Your contributions will cover the costs for a major shoot in Tanzania including travel, accommodation and additional expenses of a two-person crew.
Climate change is affecting coffee production around the world. It's BEAN too hot tells the story of farmers whose livelihoods are at stake as they need to adapt quickly to the changing conditions.
Through sustainable coffee farming farmers can not only save their crops for the future but also help save the biodiversity on their farms.
What is the problem?
By 2050, the land for Arabica coffee is predicted to decrease by 50%.
70% of the coffee that we drink is coffee arabica. This plant requires specific conditions to grow, including specific altitude, temperature and healthy soil conditions.
As the climate is changing, the temperature is rising and pushing areas suitable for growing coffee Arabica to higher elevations. This creates a problem for millions of farmers who grow their coffee in lower elevations and are not able to move their farms up the hill.
The changing climate also encourages the spread of diseases such as leaf rust that affects the leaves of the coffee plant causing it to eventually stop producing coffee cherries.
Adapting to changing climate requires severe changes in farming and funds many of the farmers don't have.
So how do we save coffee?
There is no one right answer for this problem. Every farmers' situation is different and requires different adaptations.
I have been interviewing farmers in Costa Rica where some of them are now turning to sustainable farming. This, amongst other aspects, means establishing agroforestry systems, ones where trees are planted on coffee plantations to provide shade, windbreak and healthier soil conditions. Moreover these farms are beneficial for wildlife, especially birds, who also help the farmers with pest control.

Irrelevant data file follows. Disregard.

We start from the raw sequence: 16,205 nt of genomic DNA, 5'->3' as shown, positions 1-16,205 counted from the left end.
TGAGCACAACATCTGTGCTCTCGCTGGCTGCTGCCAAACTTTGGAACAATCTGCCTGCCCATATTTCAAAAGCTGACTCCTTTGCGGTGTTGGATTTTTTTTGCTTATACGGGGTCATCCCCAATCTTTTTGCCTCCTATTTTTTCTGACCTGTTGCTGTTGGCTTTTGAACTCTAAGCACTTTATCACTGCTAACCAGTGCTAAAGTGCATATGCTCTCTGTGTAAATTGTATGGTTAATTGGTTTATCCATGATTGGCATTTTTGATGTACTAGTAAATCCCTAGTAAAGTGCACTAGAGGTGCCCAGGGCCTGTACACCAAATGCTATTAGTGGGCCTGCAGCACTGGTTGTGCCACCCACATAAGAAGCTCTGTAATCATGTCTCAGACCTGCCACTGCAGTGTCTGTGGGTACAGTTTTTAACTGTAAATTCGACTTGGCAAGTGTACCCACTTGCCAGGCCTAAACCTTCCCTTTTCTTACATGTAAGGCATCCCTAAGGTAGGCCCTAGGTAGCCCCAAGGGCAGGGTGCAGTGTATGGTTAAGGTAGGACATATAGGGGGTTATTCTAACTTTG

This secondary shoot will be in Tanzania where the initiative for coffee&climate work with farmers to help them adapt. Here, climate change not only creates environmental but also social problems by increasing the gap between men and women and pushing the younger generation to leave rural areas.
Why is this film important?
Most of us drink coffee. But do we know where it comes from? Coffee connects us to a global economic system that has been evolving for centuries, to the farmers in the tropical regions and millions of others involved in the process of making your cup of coffee. This story needs to be told for us to realize what is behind the cup of coffee, the struggles farmers are facing and what all of us can do to stop coffee from disappearing and save millions of livelihoods.
I have completed a shoot in Costa Rica where I have interviewed farmers and filmed material for my trailer. I am planning a final major shoot in Tanzania in February 2021 that will allow me to finish this film. For this shoot I am collaborating with an initiative for coffee&climate that works with thousands of coffee farmers in Tanzania helping them adapt to the effects of climate change.
Every contribution matters
While I was able to self-fund the first shoot essential for creating a trailer for this film, I don't have the monetary capacity to complete this key second section without external backing. I am keeping my costs as low as possible by staying with the locals from coffee&climate, however, my biggest cost is the travel involved in getting to Tanzania. Any help will be crucial to make this project happen.
With your donation we can make a difference to the millions of farmers, roasters and brewers whose lives depend on coffee.
Keep up to date with my progress on social media @itsbeantoohot
Who am I?
I'm Hedvika, a Czech filmmaker and photographer based in the UK. It's BEAN too hot is a very personal project for me as it combines three topics I'm very passionate about: coffee & climate & conservation. I am passionate about creating films with stories that matter and help make the world a better place.